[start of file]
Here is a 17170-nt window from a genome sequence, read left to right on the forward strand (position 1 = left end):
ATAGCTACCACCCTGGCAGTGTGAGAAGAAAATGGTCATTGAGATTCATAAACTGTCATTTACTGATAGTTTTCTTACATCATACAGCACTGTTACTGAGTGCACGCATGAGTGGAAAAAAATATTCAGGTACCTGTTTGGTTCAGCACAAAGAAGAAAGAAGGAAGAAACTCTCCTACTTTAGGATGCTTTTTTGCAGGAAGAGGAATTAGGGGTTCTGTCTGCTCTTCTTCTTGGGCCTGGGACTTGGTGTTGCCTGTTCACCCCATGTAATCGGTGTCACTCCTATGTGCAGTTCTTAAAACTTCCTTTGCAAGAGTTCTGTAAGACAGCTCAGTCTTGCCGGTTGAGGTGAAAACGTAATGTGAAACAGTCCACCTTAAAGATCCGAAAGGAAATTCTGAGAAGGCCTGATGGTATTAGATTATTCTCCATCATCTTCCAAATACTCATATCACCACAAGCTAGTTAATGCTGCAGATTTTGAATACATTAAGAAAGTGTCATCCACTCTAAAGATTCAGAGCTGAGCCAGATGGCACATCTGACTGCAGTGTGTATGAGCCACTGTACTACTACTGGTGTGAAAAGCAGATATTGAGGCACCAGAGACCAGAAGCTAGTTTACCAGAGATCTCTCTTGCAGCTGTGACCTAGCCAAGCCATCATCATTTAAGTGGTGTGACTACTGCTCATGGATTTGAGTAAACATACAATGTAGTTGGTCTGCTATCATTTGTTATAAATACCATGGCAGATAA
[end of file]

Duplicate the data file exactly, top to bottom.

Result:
Here is a 17170-nt window from a genome sequence, read left to right on the forward strand (position 1 = left end):
ATAGCTACCACCCTGGCAGTGTGAGAAGAAAATGGTCATTGAGATTCATAAACTGTCATTTACTGATAGTTTTCTTACATCATACAGCACTGTTACTGAGTGCACGCATGAGTGGAAAAAAATATTCAGGTACCTGTTTGGTTCAGCACAAAGAAGAAAGAAGGAAGAAACTCTCCTACTTTAGGATGCTTTTTTGCAGGAAGAGGAATTAGGGGTTCTGTCTGCTCTTCTTCTTGGGCCTGGGACTTGGTGTTGCCTGTTCACCCCATGTAATCGGTGTCACTCCTATGTGCAGTTCTTAAAACTTCCTTTGCAAGAGTTCTGTAAGACAGCTCAGTCTTGCCGGTTGAGGTGAAAACGTAATGTGAAACAGTCCACCTTAAAGATCCGAAAGGAAATTCTGAGAAGGCCTGATGGTATTAGATTATTCTCCATCATCTTCCAAATACTCATATCACCACAAGCTAGTTAATGCTGCAGATTTTGAATACATTAAGAAAGTGTCATCCACTCTAAAGATTCAGAGCTGAGCCAGATGGCACATCTGACTGCAGTGTGTATGAGCCACTGTACTACTACTGGTGTGAAAAGCAGATATTGAGGCACCAGAGACCAGAAGCTAGTTTACCAGAGATCTCTCTTGCAGCTGTGACCTAGCCAAGCCATCATCATTTAAGTGGTGTGACTACTGCTCATGGATTTGAGTAAACATACAATGTAGTTGGTCTGCTATCATTTGTTATAAATACCATGGCAGATAA